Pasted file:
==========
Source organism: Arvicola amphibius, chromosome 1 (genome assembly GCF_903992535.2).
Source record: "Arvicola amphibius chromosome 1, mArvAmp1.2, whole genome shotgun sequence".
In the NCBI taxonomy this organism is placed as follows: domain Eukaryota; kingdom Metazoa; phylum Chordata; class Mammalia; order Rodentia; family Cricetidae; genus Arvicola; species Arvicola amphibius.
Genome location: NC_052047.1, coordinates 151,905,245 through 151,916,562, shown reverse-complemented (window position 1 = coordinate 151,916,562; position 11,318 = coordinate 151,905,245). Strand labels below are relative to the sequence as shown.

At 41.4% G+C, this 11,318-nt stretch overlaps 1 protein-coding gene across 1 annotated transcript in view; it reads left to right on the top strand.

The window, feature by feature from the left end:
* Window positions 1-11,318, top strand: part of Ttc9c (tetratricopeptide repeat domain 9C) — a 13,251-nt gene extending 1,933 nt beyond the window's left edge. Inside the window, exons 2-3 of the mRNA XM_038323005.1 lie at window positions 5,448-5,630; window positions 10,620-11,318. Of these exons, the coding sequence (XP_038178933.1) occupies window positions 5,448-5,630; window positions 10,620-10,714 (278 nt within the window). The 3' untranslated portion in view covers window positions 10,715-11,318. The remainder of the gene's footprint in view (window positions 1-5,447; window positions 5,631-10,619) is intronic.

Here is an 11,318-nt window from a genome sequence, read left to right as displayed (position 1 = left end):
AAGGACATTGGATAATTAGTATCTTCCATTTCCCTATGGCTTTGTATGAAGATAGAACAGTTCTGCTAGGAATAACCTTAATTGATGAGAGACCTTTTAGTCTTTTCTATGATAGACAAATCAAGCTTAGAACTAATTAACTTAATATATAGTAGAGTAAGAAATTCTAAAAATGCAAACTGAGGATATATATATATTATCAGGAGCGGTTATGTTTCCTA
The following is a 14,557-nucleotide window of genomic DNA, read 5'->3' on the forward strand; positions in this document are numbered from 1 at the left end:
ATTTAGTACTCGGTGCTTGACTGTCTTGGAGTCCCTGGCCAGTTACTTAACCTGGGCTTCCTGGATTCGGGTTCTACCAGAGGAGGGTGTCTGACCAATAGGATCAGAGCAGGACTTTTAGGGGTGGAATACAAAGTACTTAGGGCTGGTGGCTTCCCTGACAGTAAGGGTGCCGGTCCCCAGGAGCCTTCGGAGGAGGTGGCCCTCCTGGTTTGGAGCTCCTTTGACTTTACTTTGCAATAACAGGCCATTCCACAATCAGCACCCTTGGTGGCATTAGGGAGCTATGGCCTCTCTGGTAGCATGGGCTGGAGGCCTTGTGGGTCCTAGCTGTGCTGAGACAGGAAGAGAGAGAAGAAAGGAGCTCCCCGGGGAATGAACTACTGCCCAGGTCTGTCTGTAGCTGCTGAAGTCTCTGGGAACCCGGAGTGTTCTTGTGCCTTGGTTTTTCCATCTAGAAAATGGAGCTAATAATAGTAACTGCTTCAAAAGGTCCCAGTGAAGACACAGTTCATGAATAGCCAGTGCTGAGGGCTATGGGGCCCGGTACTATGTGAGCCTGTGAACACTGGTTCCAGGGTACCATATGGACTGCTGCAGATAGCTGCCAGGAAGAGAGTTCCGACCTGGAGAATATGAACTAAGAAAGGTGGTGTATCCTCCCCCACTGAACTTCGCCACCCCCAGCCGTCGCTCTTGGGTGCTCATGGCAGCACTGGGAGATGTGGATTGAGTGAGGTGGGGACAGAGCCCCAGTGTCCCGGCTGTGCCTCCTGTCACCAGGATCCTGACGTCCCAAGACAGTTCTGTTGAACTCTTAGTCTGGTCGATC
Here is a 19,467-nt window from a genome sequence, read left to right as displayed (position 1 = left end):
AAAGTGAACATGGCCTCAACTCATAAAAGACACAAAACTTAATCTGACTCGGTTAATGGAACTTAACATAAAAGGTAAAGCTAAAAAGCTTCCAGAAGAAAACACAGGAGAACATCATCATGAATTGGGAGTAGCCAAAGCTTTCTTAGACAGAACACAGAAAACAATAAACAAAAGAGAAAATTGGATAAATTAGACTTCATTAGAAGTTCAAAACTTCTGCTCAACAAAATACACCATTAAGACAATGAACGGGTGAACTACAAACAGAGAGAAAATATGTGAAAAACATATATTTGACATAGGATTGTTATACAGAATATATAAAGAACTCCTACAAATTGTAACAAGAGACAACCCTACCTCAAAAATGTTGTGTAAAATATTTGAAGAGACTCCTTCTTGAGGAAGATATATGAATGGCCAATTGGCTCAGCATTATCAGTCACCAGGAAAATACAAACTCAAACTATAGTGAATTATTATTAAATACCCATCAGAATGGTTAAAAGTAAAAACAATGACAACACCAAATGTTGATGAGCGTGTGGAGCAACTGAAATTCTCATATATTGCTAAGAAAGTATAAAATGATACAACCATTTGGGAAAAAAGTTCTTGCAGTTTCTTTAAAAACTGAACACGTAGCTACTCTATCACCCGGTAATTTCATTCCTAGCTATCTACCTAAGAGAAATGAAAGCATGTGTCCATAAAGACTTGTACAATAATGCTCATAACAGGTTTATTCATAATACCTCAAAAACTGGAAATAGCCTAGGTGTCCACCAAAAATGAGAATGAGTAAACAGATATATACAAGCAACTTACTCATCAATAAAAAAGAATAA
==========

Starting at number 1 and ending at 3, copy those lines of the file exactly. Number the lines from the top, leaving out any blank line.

Source organism: Arvicola amphibius, chromosome 1 (genome assembly GCF_903992535.2).
Source record: "Arvicola amphibius chromosome 1, mArvAmp1.2, whole genome shotgun sequence".
In the NCBI taxonomy this organism is placed as follows: domain Eukaryota; kingdom Metazoa; phylum Chordata; class Mammalia; order Rodentia; family Cricetidae; genus Arvicola; species Arvicola amphibius.